Monday, December 27, 2010

2010 in "Snapshots"

Looking back at 2010, I would say that it has been a tough year, but also a lot of fun. I'm going to do the requisite blog post of reviewing the year in terms of snapshots- I'm going to pick some of my favorite moments from each month, and talk about them, and what beverage was in my hand at the time.

January- The moment that sticks in my mind from January was the night my neighbors decided to have a "progressive" dinner. We started at our house for apps, went to another house for entrees, and to a final one for dessert. One of my neighbors loves this whiskey-based stuff called Sweet Lucy. The snapshot is of us trying to drink this crap, while he also tried to teach me to play guitar. It was a lot of fun.

February- one thing that we did in February was go to the Dorm Room dinner put on by the guys from Niche. At the dinner, Gerard served the most over-the-top thing I have ever eaten- Two peanut butter cookies with about 2 oz of foie gras and a moscato gelee in between. I think I was drinking Spanish wine, but it didn't matter. That wonderfully obscene dish still makes my stomach hurt.

March- On March 17th, I played hooky. That was Saint Patrick's day, and I went to a party that my friend Sara was throwing. The mental image of that fantastically fun, sun-soaked day was watching a 50-something year old woman dance with a 20-something year old guy, and she was wearing only a bra and jeans. Gross? Yes. Fascinating? You bet. I'm sure I had a beer in my hand, and it was probably a can of Guinness.

April- April was a great month, and I'm having trouble picking one particular moment. One is my birthday party, which was amazing. However, the next day after a crawfish boil and riesling tasting, we went out to Farmhaus with my friends Bill and Ellie- the snapshot was Bill demanding in beer-soaked logic that their soon-to-be-born baby be named Megatron. I think I was drinking Schlafly something.

May- The snapshot of May came on May 7th, when I turned in my notice from Premier Cru. I left the office, returned a plant for my wife, and then had a terrible Mexican lunch. I sat there, scared as hell, drinking a Bud Light, wondering if I had just made the biggest mistake of my career. It wasn't.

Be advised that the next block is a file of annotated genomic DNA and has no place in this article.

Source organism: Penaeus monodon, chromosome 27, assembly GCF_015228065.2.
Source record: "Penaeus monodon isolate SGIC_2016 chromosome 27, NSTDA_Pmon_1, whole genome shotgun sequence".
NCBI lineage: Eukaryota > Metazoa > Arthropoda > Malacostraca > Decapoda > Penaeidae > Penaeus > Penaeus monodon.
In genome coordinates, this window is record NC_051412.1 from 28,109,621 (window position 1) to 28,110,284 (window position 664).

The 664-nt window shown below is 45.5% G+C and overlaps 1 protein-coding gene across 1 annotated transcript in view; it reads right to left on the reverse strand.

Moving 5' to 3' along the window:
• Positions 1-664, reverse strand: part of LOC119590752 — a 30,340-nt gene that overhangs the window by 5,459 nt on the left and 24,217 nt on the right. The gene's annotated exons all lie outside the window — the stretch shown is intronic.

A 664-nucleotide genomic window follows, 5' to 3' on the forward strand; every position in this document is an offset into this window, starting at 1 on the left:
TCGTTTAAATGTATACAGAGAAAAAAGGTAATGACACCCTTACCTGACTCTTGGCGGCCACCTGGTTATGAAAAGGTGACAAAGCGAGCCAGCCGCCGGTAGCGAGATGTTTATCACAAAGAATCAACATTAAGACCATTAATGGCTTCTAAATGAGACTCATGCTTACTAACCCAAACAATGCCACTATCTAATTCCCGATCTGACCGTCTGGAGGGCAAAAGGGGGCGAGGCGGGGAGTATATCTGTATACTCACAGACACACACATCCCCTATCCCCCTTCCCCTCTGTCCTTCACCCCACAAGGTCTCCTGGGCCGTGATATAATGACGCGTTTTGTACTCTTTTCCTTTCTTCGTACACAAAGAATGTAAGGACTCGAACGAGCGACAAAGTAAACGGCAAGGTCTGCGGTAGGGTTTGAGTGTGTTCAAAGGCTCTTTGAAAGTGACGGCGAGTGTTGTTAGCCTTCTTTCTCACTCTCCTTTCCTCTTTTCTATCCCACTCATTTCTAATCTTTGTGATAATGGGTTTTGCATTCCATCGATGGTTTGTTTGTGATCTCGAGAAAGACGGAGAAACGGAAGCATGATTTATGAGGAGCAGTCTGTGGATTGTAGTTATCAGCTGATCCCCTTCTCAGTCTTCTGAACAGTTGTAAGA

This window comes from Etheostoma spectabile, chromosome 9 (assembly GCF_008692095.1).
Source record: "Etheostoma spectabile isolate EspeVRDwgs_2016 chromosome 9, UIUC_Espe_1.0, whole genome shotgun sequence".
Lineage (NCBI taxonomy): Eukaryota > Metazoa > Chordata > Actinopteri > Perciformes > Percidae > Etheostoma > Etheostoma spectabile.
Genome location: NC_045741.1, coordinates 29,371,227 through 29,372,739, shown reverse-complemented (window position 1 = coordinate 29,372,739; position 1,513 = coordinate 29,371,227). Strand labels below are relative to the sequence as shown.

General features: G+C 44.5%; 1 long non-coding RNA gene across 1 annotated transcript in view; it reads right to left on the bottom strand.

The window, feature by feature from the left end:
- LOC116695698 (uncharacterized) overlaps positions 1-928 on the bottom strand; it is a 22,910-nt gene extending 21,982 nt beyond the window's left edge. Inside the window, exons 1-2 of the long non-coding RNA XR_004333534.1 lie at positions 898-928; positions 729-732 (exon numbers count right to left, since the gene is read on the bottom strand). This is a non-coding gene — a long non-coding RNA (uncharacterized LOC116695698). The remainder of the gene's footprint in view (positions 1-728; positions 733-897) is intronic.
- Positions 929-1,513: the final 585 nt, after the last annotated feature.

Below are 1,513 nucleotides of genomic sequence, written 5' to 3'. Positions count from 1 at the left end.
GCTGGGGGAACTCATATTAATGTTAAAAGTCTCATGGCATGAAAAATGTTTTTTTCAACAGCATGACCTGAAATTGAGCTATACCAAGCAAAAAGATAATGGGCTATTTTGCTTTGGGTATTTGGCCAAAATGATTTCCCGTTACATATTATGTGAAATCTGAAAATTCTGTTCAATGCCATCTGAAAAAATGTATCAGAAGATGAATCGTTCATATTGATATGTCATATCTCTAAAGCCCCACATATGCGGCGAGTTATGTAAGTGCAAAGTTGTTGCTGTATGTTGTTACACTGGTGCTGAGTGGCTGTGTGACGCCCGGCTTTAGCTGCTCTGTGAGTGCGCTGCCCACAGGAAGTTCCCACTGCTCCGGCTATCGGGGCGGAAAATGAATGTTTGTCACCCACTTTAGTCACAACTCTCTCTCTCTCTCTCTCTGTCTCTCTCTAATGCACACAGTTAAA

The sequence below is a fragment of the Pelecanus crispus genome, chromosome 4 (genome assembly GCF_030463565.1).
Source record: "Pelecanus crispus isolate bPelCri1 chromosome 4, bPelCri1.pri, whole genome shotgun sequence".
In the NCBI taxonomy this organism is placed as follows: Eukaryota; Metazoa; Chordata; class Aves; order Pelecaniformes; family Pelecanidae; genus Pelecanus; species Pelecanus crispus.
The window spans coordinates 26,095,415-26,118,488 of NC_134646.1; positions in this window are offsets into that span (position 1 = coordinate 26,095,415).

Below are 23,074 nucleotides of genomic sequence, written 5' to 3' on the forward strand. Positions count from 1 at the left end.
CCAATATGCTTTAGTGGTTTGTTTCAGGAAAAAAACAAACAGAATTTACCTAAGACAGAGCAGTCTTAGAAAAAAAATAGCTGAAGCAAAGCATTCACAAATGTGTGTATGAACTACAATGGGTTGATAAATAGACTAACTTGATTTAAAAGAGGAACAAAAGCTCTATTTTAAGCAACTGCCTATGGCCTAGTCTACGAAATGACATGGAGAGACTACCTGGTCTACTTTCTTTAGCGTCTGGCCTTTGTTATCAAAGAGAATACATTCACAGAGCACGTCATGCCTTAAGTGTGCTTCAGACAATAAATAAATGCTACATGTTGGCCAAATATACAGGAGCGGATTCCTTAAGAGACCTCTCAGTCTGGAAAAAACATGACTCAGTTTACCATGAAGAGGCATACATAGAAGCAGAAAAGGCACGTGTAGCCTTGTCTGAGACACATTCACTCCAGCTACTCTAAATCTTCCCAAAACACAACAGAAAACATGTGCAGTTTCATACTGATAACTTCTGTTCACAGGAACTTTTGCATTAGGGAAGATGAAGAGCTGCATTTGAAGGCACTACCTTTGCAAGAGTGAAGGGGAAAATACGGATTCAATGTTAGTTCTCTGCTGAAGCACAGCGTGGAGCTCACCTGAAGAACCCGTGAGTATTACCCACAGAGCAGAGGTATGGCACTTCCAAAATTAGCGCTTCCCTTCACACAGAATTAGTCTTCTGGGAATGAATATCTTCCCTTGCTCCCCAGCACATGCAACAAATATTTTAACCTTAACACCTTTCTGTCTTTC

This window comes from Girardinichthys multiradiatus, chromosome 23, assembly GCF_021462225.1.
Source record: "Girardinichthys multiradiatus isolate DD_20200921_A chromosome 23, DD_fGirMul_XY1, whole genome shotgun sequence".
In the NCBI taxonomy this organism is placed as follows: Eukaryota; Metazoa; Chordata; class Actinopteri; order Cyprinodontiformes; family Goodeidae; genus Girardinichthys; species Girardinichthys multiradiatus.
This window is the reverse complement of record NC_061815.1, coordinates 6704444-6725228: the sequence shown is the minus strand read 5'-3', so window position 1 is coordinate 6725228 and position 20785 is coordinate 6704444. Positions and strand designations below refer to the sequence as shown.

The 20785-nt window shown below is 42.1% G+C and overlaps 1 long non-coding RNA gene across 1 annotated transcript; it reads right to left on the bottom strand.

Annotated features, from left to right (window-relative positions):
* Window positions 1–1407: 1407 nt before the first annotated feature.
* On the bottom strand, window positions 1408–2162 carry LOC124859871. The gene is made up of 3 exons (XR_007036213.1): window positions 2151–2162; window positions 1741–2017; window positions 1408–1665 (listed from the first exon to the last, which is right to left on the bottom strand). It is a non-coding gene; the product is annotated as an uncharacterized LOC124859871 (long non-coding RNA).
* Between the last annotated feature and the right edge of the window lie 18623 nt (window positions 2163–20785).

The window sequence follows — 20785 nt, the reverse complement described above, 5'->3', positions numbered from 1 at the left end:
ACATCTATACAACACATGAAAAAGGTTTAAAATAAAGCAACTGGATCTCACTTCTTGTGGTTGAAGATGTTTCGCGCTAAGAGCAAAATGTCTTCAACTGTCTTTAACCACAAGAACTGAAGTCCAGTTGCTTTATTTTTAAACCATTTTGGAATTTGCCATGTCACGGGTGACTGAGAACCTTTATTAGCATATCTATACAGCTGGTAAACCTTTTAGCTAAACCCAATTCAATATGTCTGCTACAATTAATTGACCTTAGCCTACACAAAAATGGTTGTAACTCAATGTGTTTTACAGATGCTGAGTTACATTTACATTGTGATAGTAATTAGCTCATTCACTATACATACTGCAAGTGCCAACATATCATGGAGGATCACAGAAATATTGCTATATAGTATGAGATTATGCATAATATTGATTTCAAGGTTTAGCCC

June- June was a crazy month, as we were getting then Epiphany Wines off the ground. The snapshot is from when my folks brought over a couch from KC, and we sat on it, toasting the new company with a bottle of bubbly. Little did we know what we were in store for!

July- this was another month full of snapshots. In fact, I have two. One was sitting at the noodle bar of Momofuku in New York, eating one of the best things I tried in 2010- their ramen bowl with pork belly, drinking a Shiner Bock. The other came on my BBQ Road Trip with my brother- standing in front of Jerry's in Memphis, "drinking" a Dreamsicle Supreme with some of his friends. It was fantastic!

August- the snapshot from August came when I had a cup of coffee in my hand. That was the morning that I was talking to my friend Ben on the phone, and the Fed Ex lady showed up with a certified letter. Uh oh. That letter was the "Cease and Desist" from Parker Station winery- we had to stop using the name Epiphany in our business. Oh well, truth be told I like "Harsha Wines" better.

September- The moment that sticks out in my mind from September is when we took my parents out for an outstanding and fun meal at Niche for their anniversary. We had great wines (04 Baumard Quarts du Chaume stands out in my mind), and Gerard really took care of us.